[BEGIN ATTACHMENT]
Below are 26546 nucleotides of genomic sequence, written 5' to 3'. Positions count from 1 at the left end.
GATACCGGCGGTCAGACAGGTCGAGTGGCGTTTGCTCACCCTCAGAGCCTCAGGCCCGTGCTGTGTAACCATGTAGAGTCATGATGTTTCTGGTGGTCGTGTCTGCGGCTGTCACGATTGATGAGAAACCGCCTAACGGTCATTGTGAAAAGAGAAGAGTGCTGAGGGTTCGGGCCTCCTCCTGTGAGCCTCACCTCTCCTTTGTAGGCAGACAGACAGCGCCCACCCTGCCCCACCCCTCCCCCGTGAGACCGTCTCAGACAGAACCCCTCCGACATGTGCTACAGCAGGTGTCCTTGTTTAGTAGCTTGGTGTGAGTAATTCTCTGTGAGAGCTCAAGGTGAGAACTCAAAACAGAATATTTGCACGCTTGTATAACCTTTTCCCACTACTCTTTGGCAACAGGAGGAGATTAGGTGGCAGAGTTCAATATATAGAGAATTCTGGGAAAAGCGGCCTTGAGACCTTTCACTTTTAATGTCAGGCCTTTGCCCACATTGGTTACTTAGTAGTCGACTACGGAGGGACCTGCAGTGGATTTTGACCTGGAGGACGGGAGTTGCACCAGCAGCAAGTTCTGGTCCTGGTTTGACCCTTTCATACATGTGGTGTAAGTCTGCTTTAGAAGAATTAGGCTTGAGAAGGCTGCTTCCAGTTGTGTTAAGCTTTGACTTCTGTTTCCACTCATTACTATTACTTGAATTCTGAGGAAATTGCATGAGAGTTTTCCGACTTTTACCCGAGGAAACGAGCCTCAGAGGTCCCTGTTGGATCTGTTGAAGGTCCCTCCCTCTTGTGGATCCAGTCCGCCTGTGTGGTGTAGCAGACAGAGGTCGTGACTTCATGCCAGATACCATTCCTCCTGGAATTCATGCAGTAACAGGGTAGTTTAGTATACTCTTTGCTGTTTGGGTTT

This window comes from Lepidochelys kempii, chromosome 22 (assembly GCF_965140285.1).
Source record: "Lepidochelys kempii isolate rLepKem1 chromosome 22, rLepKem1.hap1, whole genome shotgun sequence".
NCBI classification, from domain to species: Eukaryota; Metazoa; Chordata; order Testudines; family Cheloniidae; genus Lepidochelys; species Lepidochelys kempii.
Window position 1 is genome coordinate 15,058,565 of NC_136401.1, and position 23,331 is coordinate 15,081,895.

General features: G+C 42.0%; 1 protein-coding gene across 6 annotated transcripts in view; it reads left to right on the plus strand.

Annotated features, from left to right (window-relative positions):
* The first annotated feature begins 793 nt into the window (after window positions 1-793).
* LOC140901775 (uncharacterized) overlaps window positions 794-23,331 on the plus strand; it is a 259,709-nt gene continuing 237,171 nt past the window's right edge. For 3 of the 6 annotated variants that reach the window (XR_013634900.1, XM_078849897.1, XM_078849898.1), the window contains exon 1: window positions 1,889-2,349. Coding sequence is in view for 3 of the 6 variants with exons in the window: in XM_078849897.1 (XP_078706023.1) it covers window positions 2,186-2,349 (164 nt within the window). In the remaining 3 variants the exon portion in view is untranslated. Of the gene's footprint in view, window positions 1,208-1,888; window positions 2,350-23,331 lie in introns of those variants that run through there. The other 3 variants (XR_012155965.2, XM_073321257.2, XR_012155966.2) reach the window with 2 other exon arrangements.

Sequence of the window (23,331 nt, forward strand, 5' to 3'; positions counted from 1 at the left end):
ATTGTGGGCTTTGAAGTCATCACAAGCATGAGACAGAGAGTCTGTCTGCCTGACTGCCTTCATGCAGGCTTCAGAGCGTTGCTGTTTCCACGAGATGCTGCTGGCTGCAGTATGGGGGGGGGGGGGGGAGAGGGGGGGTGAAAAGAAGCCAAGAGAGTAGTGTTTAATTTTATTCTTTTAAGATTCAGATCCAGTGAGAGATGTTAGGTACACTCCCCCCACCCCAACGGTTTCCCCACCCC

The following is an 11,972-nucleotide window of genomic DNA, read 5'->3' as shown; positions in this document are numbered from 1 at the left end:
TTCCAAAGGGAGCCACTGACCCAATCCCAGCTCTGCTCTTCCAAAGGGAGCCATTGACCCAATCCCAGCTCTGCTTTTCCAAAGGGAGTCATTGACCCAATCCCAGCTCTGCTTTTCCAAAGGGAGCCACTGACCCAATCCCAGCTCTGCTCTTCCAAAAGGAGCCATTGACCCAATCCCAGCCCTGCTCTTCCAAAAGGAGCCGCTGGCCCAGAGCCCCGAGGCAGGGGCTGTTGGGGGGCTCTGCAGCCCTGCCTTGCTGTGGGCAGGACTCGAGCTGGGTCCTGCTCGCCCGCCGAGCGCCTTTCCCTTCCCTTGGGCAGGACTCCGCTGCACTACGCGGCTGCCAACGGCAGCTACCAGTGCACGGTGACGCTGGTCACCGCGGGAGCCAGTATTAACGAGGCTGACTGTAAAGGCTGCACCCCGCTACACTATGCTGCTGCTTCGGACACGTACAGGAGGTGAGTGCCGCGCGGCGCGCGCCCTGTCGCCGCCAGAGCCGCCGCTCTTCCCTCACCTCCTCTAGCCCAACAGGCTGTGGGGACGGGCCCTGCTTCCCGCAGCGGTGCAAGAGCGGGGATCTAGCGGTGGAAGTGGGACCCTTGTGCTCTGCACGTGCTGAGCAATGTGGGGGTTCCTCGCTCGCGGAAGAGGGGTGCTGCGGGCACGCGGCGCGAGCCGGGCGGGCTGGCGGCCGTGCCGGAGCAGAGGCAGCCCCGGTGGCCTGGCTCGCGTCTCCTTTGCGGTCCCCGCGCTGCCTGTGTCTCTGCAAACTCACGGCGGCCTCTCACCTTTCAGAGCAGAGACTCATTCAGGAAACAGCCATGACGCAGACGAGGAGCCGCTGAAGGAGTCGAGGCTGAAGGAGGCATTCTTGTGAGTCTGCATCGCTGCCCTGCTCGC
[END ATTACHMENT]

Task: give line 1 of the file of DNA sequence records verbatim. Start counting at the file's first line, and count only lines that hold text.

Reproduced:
Below are 26546 nucleotides of genomic sequence, written 5' to 3'. Positions count from 1 at the left end.